My family grew up going to Florida beaches every year, packing up our family of five, (and one memorable year our basset hound – not a positive experience for anybody), and leaving our inland home in Atlanta for a week of sand and surf. Going to a beach in Alabama? Wouldn’t have entered our minds. But now I’ve added Gulf Shores and Orange Beach, Alabama, to our list of potential beach destinations.
Packing mistakes – I’m the queen. I read every article I can on packing tips, and while I may learn something from each one, I still manage to make new ones. I give myself points for creativity, but that doesn’t help much when I’m at a remote resort with no underwear. Here are a few of my mistakes. I hope you can learn from them. For example, one may have assumed that attending an event called The International Festival of Love may require just a few love beads and a sarong.
It was time to check in for my flight to Charlotte for a conference. I had dutifully noted the confirmation number on my Google calendar. There was only one problem â€“ I didnâ€™t write down what airline I was on. After a few attempts to check in on my regular airlines and getting â€œrecord not foundâ€? I found the correct airline. But I was frustrated and irritated at myself, again, for not being more organized.
Muck Rack makes it simple to find people, tweets, or articles that mention any name, keyword, company, hashtag etc. We've compiled this guide to help you make the most of your search.
Selecting a term
Start searching tweets, articles from media outlets, articles mentioned in tweets, journalists'
names, titles and bios with some suggested searches:
Companies or Topics (e.g. iPhone, Microsoft)
Phrases (e.g. "cloud computing") — use quotes to keep the terms together
Twitter handles (e.g. @username) — returns those who have mentioned or replied to
Names (e.g. "David Pogue")
Hashtags (e.g. #sxsw, #london2012)
Bio details (e.g. vegan, Olympics, father)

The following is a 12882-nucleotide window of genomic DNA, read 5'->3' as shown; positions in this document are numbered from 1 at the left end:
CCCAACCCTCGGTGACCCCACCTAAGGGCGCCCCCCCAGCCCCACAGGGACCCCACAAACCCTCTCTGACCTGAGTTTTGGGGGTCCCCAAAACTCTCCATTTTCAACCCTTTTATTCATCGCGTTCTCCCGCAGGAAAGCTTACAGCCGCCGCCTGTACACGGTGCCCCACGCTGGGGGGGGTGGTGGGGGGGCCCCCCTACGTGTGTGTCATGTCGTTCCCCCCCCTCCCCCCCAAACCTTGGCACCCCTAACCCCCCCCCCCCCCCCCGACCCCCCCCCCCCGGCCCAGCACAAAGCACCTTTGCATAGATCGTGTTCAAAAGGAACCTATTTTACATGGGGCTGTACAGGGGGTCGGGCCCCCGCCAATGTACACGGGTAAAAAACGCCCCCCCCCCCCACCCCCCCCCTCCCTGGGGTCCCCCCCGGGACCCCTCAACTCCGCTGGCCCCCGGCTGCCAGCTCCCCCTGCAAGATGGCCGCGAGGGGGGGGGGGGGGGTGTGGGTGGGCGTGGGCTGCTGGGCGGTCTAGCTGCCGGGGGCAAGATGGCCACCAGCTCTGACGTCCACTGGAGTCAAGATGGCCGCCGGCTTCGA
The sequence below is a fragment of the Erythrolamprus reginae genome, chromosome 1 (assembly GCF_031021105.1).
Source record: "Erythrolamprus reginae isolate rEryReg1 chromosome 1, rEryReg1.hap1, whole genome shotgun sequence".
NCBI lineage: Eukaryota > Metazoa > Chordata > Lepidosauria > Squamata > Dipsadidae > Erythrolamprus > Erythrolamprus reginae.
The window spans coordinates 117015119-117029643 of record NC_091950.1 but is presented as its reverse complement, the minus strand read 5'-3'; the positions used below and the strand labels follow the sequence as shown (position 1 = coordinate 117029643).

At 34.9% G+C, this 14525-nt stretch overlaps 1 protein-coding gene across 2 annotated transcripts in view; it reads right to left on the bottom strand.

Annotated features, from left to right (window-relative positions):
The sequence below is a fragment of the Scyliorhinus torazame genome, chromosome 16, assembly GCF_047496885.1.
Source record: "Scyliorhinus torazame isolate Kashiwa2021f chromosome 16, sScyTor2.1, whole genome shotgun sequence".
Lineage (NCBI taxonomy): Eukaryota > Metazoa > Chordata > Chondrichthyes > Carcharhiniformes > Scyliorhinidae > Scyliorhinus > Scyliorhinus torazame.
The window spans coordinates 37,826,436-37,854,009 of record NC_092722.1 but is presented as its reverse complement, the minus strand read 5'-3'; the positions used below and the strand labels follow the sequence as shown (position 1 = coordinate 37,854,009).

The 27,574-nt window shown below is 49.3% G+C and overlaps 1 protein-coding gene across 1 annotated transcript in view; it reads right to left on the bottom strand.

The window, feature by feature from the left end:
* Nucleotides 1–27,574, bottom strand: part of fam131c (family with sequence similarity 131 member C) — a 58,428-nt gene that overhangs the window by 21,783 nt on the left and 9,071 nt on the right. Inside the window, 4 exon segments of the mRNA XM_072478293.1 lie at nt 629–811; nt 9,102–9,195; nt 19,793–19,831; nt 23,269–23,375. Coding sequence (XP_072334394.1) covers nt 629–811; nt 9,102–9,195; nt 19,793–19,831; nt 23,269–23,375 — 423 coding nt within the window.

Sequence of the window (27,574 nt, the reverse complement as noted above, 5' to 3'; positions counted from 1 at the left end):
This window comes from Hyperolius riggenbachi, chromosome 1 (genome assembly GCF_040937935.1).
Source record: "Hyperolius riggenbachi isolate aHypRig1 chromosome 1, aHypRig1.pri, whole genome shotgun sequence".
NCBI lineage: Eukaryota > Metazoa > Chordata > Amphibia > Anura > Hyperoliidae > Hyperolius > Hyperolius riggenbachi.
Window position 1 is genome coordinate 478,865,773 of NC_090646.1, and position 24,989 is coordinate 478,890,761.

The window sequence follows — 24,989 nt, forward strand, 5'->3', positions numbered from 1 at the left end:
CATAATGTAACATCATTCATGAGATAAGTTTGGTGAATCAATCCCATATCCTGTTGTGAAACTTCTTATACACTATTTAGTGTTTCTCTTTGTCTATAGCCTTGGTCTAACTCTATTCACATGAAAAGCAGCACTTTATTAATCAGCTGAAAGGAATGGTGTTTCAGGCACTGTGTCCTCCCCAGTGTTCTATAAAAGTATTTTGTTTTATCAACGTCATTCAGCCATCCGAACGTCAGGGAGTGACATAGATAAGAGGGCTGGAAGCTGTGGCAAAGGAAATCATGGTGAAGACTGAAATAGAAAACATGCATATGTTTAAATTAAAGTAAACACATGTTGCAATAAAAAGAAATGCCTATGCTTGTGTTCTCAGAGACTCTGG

Muck Rack's Advanced Search allows for many boolean operators.
Find results that mention multiple specified terms, use AND or
+. For example, ensure each result contains both Elon Musk and Mark Zuckerberg by
searching Obama AND Romney or Obama + Romney.
Use the operators OR or , to broaden your search when you'd like either of
multiple terms to appear in results. (This is the default behavior of our search when no operators
are used.) For example, search for democrat OR republican to find results that refer to
Democrats and/or Republicans.
Use NOT or - to subtract results from your search. For
example, searching Disney will yield results about the Walt Disney Company as well as Walt Disney
World Resort. To exclude mentions of Disney World, search for Disney -World or Disney
When using one of these operators with a phrase, enclose it in quotation marks. For example, you can
find results about smartphones excluding Apple's iPhone 4S by searching smartphone -"iPhone
Exact case matching or punctuation
If you're searching for a brand name or keyword that relies on specific punctuation marks or capitalization, you can
find results that match your exact query by adding matchcase: before the keyword you're searching for, like matchcase:E*TRADE .
Use parentheses to separate multiple
boolean phrases. For example, to find journalists talking about having fun in Disney World or
Disneyland, search for ("disney world" OR disneyland) AND fun.
An asterisk can be used to search for any variation of a root word truncated by the asterisk. For example, searching for admin* will return results for administrator, administration, administer, administered, etc.
A near operator is an AND operator where you can control the distance between the words. You can vary the distance the near operation uses by adding a forward slash and number (between 0-99) such as strawberries NEAR/10 "whipped cream", which means the strawberries must exist within 10 words of "whipped cream".